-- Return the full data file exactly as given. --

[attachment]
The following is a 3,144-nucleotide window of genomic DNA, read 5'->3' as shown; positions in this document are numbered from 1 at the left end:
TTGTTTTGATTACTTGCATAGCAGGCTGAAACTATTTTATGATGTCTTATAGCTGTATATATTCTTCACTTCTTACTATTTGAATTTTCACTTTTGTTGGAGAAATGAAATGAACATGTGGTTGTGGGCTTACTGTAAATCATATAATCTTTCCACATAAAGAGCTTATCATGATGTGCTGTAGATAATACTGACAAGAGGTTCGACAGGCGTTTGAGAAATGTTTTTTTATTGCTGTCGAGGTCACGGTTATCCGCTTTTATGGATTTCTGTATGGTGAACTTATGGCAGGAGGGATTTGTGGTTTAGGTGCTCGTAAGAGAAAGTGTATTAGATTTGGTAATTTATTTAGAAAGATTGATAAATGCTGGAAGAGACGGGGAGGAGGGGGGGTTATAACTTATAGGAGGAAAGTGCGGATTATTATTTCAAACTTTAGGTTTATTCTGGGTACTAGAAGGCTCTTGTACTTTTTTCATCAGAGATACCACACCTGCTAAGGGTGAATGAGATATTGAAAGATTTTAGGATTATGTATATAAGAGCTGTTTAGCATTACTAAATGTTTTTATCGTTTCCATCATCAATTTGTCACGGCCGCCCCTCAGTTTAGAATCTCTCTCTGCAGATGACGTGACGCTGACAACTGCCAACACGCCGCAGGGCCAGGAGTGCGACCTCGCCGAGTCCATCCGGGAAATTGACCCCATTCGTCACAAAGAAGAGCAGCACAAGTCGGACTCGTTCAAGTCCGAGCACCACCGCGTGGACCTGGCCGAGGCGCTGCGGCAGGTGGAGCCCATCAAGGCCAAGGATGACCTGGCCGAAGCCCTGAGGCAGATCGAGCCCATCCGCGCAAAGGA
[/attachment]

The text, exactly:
The following is a 3,144-nucleotide window of genomic DNA, read 5'->3' as shown; positions in this document are numbered from 1 at the left end:
TTGTTTTGATTACTTGCATAGCAGGCTGAAACTATTTTATGATGTCTTATAGCTGTATATATTCTTCACTTCTTACTATTTGAATTTTCACTTTTGTTGGAGAAATGAAATGAACATGTGGTTGTGGGCTTACTGTAAATCATATAATCTTTCCACATAAAGAGCTTATCATGATGTGCTGTAGATAATACTGACAAGAGGTTCGACAGGCGTTTGAGAAATGTTTTTTTATTGCTGTCGAGGTCACGGTTATCCGCTTTTATGGATTTCTGTATGGTGAACTTATGGCAGGAGGGATTTGTGGTTTAGGTGCTCGTAAGAGAAAGTGTATTAGATTTGGTAATTTATTTAGAAAGATTGATAAATGCTGGAAGAGACGGGGAGGAGGGGGGGTTATAACTTATAGGAGGAAAGTGCGGATTATTATTTCAAACTTTAGGTTTATTCTGGGTACTAGAAGGCTCTTGTACTTTTTTCATCAGAGATACCACACCTGCTAAGGGTGAATGAGATATTGAAAGATTTTAGGATTATGTATATAAGAGCTGTTTAGCATTACTAAATGTTTTTATCGTTTCCATCATCAATTTGTCACGGCCGCCCCTCAGTTTAGAATCTCTCTCTGCAGATGACGTGACGCTGACAACTGCCAACACGCCGCAGGGCCAGGAGTGCGACCTCGCCGAGTCCATCCGGGAAATTGACCCCATTCGTCACAAAGAAGAGCAGCACAAGTCGGACTCGTTCAAGTCCGAGCACCACCGCGTGGACCTGGCCGAGGCGCTGCGGCAGGTGGAGCCCATCAAGGCCAAGGATGACCTGGCCGAAGCCCTGAGGCAGATCGAGCCCATCCGCGCAAAGGA